Strawberry cell wall polysaccharides : an intervarietal comparison of compositional, physical, and textural properties Public Deposited

http://ir.library.oregonstate.edu/concern/graduate_thesis_or_dissertations/fx719p901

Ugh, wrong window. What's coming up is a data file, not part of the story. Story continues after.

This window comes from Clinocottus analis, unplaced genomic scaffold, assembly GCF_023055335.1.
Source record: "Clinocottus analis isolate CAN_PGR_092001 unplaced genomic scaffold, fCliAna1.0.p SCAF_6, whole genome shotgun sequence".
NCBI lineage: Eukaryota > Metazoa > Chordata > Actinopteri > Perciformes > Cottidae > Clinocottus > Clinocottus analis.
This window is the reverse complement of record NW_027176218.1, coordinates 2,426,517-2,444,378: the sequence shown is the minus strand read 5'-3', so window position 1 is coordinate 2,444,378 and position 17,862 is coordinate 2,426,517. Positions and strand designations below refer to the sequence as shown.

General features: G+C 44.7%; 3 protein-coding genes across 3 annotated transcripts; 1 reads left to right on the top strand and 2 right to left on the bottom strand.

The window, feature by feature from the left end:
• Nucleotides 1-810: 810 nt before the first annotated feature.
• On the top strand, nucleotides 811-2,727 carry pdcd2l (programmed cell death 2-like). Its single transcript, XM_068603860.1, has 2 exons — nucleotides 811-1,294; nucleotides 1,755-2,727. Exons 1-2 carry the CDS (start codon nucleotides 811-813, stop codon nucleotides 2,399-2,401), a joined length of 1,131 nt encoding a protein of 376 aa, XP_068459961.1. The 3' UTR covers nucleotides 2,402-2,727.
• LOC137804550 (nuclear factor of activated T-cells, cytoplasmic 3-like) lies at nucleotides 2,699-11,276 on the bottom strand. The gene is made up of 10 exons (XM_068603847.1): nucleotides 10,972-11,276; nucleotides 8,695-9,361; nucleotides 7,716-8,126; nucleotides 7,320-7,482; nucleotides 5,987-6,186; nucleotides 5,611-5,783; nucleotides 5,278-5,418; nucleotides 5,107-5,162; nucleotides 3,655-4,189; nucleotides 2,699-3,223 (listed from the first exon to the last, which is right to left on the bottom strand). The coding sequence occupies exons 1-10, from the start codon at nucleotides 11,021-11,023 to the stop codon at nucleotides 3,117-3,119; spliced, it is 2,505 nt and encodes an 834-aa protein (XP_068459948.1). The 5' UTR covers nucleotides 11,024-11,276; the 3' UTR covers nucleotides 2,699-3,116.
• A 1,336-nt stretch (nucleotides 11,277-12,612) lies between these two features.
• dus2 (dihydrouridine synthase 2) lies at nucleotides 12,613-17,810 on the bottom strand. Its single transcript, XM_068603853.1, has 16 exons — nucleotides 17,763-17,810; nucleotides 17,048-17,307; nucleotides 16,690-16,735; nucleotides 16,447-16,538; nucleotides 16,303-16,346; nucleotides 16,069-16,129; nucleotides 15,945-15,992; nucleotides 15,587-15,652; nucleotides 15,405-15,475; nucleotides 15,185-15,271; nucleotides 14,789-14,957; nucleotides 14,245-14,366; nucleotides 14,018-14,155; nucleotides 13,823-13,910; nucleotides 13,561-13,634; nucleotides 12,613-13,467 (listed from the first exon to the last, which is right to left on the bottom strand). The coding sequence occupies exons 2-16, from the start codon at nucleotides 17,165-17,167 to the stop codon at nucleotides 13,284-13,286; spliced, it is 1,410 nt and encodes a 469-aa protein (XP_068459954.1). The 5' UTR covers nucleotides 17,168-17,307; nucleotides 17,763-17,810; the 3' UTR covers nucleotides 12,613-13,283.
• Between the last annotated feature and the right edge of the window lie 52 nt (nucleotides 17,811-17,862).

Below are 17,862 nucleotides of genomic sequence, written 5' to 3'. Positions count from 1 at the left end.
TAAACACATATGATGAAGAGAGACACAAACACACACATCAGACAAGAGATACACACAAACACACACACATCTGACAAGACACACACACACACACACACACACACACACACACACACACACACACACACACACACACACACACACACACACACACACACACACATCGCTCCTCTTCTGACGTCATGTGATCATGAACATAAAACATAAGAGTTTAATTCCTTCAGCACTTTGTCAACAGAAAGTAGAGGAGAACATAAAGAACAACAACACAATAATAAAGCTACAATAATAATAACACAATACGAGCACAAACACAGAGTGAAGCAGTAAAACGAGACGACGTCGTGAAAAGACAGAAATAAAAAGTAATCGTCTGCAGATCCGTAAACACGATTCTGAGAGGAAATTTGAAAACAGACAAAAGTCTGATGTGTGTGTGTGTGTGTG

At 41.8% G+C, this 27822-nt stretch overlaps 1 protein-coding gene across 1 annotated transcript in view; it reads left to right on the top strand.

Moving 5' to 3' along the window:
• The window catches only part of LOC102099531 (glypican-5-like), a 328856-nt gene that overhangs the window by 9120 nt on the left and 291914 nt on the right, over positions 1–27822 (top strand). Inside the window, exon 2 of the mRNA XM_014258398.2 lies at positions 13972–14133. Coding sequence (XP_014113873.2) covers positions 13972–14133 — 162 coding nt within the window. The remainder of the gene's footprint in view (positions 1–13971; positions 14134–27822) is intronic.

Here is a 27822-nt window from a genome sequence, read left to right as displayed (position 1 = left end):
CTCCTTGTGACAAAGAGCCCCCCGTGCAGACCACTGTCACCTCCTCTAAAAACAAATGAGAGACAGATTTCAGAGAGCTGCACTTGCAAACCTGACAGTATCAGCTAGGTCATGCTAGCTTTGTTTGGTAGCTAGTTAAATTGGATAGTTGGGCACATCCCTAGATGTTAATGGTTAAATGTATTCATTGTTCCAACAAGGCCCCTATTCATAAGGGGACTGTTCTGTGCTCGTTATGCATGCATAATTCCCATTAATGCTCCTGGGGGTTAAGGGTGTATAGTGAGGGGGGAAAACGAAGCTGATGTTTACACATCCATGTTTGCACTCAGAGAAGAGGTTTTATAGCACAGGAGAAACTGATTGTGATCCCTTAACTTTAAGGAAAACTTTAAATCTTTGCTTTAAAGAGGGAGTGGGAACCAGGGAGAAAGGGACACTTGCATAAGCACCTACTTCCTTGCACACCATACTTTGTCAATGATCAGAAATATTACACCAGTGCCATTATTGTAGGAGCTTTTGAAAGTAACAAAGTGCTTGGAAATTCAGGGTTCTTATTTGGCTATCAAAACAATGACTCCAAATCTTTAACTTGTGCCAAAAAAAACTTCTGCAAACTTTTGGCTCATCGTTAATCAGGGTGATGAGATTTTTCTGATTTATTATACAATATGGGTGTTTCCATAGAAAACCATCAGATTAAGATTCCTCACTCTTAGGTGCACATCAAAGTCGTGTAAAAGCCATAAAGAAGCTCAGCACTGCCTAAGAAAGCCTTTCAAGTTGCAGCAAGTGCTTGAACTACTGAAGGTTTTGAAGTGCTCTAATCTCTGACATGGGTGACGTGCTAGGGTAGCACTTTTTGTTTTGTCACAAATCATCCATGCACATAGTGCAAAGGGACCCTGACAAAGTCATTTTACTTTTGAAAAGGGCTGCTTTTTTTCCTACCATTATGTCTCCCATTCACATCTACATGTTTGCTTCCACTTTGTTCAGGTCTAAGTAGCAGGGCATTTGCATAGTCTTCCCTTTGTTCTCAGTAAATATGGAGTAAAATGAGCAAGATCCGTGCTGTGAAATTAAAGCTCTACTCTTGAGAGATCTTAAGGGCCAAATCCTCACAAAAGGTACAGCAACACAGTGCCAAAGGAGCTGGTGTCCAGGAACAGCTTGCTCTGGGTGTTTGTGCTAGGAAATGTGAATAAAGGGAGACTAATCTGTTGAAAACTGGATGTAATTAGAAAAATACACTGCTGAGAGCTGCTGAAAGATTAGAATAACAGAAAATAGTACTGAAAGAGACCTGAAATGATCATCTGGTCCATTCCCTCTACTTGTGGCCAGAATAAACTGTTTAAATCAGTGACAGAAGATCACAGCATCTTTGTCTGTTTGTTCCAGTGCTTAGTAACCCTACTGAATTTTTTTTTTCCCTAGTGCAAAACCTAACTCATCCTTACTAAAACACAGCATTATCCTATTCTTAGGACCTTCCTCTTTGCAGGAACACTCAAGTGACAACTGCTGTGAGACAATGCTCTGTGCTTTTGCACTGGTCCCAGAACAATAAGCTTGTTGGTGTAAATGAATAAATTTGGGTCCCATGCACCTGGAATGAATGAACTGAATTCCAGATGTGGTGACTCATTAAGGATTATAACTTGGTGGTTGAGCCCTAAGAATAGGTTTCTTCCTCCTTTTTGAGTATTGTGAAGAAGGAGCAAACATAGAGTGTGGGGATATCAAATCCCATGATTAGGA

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  • Maintaining the structural integrity of cell walls largely determines the texture of fruit products during freezing processes. Strawberries undergo major textural changes when frozen, and varietal differences in quality after thawing are not readily predicted from mechanical and sensory testing of the fresh fruit. The objectives of this study were to develop a quantitative sensory texture profile of three strawberry varieties, individually quick frozen (IQF), to determine differences in cell wall composition and structure, and to relate the sensory and compositional profiles to differences in instrumental values of firmness. Intervarietal differences in IQF strawberries of Benton, Totem, and Selva varieties were examined and a summary of major findings follows. Drip-loss measurements, and work-of-compression on thawed berries were correlated to sensory ratings. Puree viscosity was highest in Selva samples, lowest in Bentons and shows potential as a screening test for strawberry cultivars. Firmness of thawed, whole Selva berries was rated 4x and 2x as compared to Bentons and Totems, respectively, via sensory profile evaluation with magnitude estimation scaling. Fractionation of fruit cell walls showed Selva had the highest percentages of acetone-insoluble solids. Total pectin content and absolute weight percentages of uronic acids and neutral sugars did not show major differences. Ratios of: 1) uronic acids to neutral sugars, 2) uronic acids to rhamnose, and 3) neutral sugars to rhamnose followed trends of increasing with varietal firmness in water-soluble polysaccharides (WSP) and decreasing in chelator-soluble polysaccharides (CSP). Ratios of galactose to arabinose decreased with increasing firmness scores in WSP and increased in CSP. Selva had the highest amount of high molecular-weight polymers in water-soluble and chelator-soluble polysaccharides.
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